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  1. Well, I have a Heinrich E. Heberlein job labeled 1922, and no matter what its lowly pedigree may be it has very nice tone for the fiddling I do. On the other hand, my '20s "Jacobus Stainer" factory job is a real canoe paddle....
  2. My instruments are not costly ones. My main fiddle (which I love and which has a terrific tone for old-time fiddling) is labeled 1921 Heinrich E. Heberlein Jr. My "beater" fiddle is your typical Stainer factory job from about the same time. So these are not what you'd call fine instruments, MANFIO. I've been playing for many years, but I recently started wondering this about cross-tunings. Oh, and I use Prim steel strings on my good fiddle and Pirastro Chromcors on my "second fiddle".
  3. Hi, I am a fiddler who plays old-time, and thus I use odd tunings. My question: I often tune AEAE or ADAE (please don't poke fun), and so I leave one of my fiddles tuned to one of those tunings. Question: Knowing how sensitive these instruments are, am I causing stress on my fiddles when I store them tuned "up" like that? Should I tune them back to standard when I put them away after playing? thanks...mike
  4. After saying all that, I certainly hope you enjoy the 10 hours of being detained that would follow.... :-)
  5. I'm happy to say that the screener did no apparent damage to my fiddle (not sure of the value...1922 H. E. Heberlein, half-decent box for fiddling but hardly a valuable instrument, execpt to me). However, what if he knocked the soundpost down or something while doing this? People who don't play violin or fiddle have no idea how fragile these things are.
  6. You asked what I played for the screeners. I'm a fiddler, so I played "Soldier's Joy," which is like the Esperanto of fiddle tunes.
  7. I fly with my fiddle every couple months from New York to Vancouver. The only bad things that have happened with my fiddle are: 1. One ham-handed TSA fellow insisted on sticking a dental mirror into the f-holes to look for, well, whatever. 2. At a small airport, the security crew playfully did not let me pass till I played them a tune, which after 12 hours of traveling I was not in the mood to do. But I did it anyway.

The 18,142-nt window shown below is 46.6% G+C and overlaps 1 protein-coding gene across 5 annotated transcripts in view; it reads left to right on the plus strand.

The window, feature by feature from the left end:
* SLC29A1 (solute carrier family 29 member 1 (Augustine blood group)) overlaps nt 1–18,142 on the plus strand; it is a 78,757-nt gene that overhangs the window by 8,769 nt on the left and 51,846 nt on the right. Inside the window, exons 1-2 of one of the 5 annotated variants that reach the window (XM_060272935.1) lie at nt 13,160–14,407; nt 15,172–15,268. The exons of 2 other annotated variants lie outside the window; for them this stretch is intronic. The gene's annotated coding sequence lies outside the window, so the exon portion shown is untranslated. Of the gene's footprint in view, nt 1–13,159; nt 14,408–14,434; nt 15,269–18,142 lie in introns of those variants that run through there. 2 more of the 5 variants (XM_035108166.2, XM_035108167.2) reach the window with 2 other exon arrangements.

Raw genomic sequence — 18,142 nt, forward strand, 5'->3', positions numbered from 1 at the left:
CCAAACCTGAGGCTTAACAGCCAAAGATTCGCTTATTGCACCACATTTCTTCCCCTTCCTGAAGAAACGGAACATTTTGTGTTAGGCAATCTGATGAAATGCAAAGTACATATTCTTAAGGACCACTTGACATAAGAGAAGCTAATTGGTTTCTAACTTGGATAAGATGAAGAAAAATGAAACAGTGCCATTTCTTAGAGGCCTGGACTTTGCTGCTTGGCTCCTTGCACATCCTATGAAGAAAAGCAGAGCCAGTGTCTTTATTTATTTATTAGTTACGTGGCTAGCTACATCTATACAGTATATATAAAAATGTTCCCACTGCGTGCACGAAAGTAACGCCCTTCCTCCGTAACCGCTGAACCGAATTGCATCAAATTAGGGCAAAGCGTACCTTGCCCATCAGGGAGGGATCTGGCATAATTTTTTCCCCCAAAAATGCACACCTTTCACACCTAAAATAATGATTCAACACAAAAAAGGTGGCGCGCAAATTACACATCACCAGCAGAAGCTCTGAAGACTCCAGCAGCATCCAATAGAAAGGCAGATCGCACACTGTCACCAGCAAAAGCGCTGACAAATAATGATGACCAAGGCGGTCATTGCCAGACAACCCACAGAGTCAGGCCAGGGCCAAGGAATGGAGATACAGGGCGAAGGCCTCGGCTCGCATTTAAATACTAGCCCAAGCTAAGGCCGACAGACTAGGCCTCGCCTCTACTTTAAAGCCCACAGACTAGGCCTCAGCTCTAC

8. UPDATE: Saw the luthier today. He says he thinks I wasn't cautious in "pulling back" the bridge before each tuning; he says my current setup is the most sensitive I've had and that I need to be more careful with it. (Imagine...telling a fiddler who plays old-time music to "be careful...") Denouement: He offered to replace the bridge free of charge, since he was the one who installed it six weeks or so ago. I was not going to ask him to do this. I think this is a very nice gesture and will continue to speak highly of his shop.
  9. I will call the guy tomorrow and report back...thanks, all!
  10. I don't have the best eyesight, but it didn't look to be leaning....
  11. Six weeks ago, I had a new "winter" bridge put on my fiddle by a highly respected local violin shop. I am a fiddler who tends to play pretty hard. I'd played it for a couple weeks and it sounded just great. The other night (luckily at home rather than at a gig) I noticed the fiddle kept going out of tune, which is unusual for my instrument. Then, suddenly, the damned bridge snapped clean in half lengthwise. Stupid question, perhaps, but any idea how this could happen? And for those of you who do repairs: Would I be within my rights to ask the repairman, who has a good reputation in town, to replace the bridge for free?
  12. The bowing is indeed the thing, especially in old-time playing. I can't read, but I don't think there is a way to write it. You gotta hear it and learn it by ear.
  13. And happy violining to you!
  14. Right, La.... No war at all here. I have no interest whatever in playing classical music. In fact, I have been playing for nearly 30 years and can't read. Just wanted to point out that to a fiddler, chances are "hand position" is totally irrelevant. And yes, call it rustic or whatever, fiddlers generally want a different sound than do classical players.
  15. Oh, and TropMom, a question: I don't understand your "thing of horror" comment about hand positions. A lot of fiddlers don't think about things like hand positions because it's not relevant to traditional music. It reminds me of a comment someone made a while back on this board about how posture is important and that they were horrified at the posture some fiddler had. This made me laugh, since I could not at all understand why posture was relevant. Someone posted a good point: that if I went to see the Philadelphians and half of them had their legs crossed or were hunched down, I'd be horrified. True. Because it's relevant in classical music. In fiddling it's not relevant. Fiddlers don't worry about hand positions. That's just the way it is. These are two different musical worlds with two different sets of rules.
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